I am writing this letter in mid-December and right now the only thing I hear our blueberry growers talking about is “chill.” In the midst of this hot topic, the two words I hear most often in this discussion are “little” and “none.”
It has been a historically warm winter so far, and this poses significant challenges to us as blueberry growers. So far this year, chill has been hard to come by throughout the state. Chill is usually defined as the time our bushes spend below 45 degrees but above 32 degrees. More chill usually means more fruit. This lack of chill also makes Hydrogen Cyanamid application a bit more of a guessing game.
HC applications do best when we have had some chill, preferably 100+ hours, but we have seen acceptable results in the past with as little as 50 hours and tremendous performance with 150+ hours. The variables of application rate, vulnerability of different varieties to HC, and the risks associated with bud development as we wait for more chill hours are on everyone’s minds.
By the time this is published, the decisions will have been made for the most part and our season will be set. So whether you choose to evergreen and forego HC application, spray early and get it over with or spray late hoping for a few more hours, it is probably a decision you have made by now.
Now we wait to see what type of winter bloom season and spring we will have— cold will affect pollinator activity early and harvest timing later. We will, as always, persevere through this unusual season as we all continue to try to figure out what a “normal” season looks like.
Speaking of pollinators, the EPA is coming up with new label requirements to protect our pollinators. The new labels should be out early this year. Please read and follow the new requirements, as you may find that some pesticides you used in the past are now prohibited to be used on crops during the bloom stage.
Commissioner Adam Putnam’s Florida Department of Agriculture has taken the lead in pollinator protection regulation by putting together a team to meet with us and other stakeholders in agriculture and the honey bee industry to gather our knowledge and concerns as they relate to pollinators in our blueberry crop. If you see an invitation to attend one of these meetings, please go. I attended one last week and there were only two growers present, including myself and I was the only blueberry grower there. The room was full of bee keepers, our friends in the industry, who were present to make their concerns known to the Florida Department of Agriculture team. Bees are vital to our industry and we need to make sure we are present to show our support for pollinator protection and our solidarity with the folks who bring the hives to our fields.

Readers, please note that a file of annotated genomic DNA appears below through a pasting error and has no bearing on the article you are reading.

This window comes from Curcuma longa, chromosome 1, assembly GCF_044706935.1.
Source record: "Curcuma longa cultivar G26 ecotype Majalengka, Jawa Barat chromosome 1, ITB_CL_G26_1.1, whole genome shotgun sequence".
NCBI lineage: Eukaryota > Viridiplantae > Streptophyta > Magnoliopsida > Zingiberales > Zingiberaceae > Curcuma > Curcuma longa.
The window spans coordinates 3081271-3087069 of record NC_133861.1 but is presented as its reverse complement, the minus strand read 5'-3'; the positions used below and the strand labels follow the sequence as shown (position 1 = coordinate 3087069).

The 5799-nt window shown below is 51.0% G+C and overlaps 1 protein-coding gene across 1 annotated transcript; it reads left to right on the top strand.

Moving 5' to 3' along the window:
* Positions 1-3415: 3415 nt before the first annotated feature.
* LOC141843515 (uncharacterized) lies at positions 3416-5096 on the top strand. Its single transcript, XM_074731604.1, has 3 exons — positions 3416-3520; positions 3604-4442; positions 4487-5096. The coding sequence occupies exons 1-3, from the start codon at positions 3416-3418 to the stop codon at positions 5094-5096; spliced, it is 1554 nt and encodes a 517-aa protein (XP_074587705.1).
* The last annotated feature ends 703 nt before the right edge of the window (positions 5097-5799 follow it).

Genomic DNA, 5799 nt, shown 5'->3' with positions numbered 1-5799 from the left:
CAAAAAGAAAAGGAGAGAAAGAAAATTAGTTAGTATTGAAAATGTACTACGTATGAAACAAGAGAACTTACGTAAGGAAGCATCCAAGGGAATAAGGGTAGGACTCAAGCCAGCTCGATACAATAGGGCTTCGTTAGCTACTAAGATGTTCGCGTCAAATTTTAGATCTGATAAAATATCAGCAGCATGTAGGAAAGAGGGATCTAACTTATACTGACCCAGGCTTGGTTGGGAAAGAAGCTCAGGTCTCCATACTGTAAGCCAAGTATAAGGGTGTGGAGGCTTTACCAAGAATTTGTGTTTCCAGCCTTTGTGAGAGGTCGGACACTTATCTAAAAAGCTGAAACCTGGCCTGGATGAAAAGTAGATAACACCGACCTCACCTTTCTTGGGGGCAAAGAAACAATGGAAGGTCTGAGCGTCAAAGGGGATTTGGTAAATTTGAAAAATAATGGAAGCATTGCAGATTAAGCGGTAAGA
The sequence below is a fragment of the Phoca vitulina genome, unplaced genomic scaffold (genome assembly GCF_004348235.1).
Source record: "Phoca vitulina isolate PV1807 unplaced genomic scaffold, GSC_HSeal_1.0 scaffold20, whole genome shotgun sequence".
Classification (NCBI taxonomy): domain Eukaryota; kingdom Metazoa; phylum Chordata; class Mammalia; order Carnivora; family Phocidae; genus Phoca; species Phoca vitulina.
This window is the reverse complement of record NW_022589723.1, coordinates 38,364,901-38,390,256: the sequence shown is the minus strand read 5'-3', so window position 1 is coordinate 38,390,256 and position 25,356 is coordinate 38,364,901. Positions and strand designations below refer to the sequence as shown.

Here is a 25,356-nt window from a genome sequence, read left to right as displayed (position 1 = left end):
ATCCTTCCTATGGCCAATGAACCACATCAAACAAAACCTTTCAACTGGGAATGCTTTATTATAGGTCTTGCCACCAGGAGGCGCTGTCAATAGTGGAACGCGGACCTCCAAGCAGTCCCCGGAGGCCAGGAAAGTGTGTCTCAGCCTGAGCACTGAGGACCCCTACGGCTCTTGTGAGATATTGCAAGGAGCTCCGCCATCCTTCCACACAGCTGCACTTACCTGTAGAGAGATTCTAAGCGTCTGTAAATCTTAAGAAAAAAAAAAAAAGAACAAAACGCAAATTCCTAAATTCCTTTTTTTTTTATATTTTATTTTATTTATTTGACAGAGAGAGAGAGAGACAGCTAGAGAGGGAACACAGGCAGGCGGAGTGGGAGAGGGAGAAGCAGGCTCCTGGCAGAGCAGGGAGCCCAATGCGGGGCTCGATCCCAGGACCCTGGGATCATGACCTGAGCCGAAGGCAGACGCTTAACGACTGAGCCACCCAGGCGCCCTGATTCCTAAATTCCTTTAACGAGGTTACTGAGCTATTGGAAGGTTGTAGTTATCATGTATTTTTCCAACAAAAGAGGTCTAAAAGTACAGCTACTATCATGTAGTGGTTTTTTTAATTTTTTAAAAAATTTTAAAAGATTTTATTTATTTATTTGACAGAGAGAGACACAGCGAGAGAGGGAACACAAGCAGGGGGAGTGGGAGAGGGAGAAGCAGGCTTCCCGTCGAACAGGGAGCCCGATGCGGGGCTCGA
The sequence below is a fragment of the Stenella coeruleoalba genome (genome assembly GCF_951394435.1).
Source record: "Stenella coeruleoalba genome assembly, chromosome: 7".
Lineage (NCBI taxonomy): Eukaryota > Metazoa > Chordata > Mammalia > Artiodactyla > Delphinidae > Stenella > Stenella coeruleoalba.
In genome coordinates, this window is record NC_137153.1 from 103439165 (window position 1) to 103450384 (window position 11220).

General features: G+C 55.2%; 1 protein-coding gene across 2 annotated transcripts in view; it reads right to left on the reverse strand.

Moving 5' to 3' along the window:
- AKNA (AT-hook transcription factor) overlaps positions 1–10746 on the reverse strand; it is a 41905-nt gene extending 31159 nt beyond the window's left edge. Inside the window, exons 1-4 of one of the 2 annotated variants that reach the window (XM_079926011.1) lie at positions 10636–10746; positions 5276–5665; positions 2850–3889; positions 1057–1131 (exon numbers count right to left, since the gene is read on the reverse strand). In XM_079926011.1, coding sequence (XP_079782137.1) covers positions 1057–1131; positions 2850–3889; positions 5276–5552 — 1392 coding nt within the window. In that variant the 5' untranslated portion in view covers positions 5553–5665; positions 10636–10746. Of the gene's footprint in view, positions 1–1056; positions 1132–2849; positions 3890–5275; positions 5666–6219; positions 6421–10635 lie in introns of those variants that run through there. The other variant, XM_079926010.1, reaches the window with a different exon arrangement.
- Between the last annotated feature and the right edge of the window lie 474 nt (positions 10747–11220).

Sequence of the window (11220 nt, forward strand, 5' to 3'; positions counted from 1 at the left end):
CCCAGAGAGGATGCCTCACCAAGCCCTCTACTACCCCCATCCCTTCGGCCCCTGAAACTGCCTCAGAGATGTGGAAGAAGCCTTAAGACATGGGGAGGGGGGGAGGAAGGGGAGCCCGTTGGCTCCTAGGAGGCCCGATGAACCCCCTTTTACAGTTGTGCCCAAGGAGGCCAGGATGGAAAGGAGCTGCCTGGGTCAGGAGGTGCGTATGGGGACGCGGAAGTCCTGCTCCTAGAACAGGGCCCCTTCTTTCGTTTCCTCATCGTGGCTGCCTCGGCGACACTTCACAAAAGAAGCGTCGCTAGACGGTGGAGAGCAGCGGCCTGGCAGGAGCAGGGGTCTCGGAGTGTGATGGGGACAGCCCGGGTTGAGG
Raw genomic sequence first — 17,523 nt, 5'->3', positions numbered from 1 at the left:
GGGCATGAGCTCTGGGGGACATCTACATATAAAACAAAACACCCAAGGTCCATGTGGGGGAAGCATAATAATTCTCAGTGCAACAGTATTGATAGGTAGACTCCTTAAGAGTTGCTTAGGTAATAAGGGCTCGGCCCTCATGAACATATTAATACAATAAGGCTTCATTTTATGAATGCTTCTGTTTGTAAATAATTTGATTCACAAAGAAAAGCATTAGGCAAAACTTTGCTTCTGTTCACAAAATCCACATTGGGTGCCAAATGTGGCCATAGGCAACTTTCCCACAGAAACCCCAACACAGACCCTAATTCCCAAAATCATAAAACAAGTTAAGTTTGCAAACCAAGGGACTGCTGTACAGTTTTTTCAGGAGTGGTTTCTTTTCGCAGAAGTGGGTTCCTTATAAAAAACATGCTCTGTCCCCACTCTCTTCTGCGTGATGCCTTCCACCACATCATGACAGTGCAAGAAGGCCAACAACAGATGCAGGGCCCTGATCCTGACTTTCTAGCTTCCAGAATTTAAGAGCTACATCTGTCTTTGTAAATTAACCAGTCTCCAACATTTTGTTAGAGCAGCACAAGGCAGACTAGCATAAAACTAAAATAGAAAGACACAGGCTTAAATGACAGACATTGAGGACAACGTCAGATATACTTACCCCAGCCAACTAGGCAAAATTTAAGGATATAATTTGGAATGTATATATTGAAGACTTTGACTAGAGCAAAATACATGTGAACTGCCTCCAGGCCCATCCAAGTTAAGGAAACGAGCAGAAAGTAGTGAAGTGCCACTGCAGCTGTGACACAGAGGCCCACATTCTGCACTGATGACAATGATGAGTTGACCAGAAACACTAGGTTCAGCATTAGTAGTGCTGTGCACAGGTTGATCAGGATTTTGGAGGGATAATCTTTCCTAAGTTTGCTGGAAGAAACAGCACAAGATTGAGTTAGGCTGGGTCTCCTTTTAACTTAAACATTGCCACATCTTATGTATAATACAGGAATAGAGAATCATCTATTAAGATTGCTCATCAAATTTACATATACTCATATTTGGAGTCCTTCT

In addition to protecting our pollinators, we must also take care to protect our crops from diseases and potential threats. Here are a few pest observations of note:
- The FBGA is pursuing a Section 18 exemption for something to help control the flat headed borer insect that is killing as much as 20 percent of plants in infested fields. We don’t have a label for an effective control agent at this time, but by working closely with the Florida Fruit & Vegetable Association (FFVA), UF/IFAS department, and Entomologist Dr. Oscar Liburd at the University of Florida, we hope to find something that works against this pest and get it approved for use on our crop.
- I got a call from a grower a few weeks ago who told me that he had blue/green weevils feeding on his plants. This is usually only a pest in citrus groves. As our acreage expands some pests continue to find blueberries a good substitute host.
- I still meet growers who have not heard about the parasitic algae problem, which seems specific to certain varieties. It is stunting some plants and killing others outright.
- Please scout your fields carefully for these pests and pathogens and let the FBGA know if you find something new. Only by staying on guard can we protect our crop from new, invasive pests like these.
Our spring meeting date has been set for February 18 at the Trinkle Center in Plant City. I hope to see everyone there. As always, I wish everyone a safe and profitable season.
President, Florida Blueberry Growers’ Association